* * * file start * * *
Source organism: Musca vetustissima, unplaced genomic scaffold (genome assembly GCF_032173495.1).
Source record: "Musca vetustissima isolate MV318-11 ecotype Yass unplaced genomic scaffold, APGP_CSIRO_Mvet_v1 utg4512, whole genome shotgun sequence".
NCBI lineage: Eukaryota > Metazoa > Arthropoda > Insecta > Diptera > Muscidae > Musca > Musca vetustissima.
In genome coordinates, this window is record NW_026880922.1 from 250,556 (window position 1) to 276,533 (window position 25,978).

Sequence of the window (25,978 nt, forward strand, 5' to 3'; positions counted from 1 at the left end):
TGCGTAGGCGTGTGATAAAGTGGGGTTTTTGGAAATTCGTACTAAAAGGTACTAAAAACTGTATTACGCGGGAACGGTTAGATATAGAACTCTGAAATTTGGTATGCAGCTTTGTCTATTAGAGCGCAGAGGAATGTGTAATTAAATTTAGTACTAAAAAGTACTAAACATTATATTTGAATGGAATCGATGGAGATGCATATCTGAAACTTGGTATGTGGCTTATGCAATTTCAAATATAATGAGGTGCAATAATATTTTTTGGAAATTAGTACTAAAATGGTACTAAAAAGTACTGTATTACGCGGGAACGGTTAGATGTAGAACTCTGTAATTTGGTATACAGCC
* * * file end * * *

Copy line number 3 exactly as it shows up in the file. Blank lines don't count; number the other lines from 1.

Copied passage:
NCBI lineage: Eukaryota > Metazoa > Arthropoda > Insecta > Diptera > Muscidae > Musca > Musca vetustissima.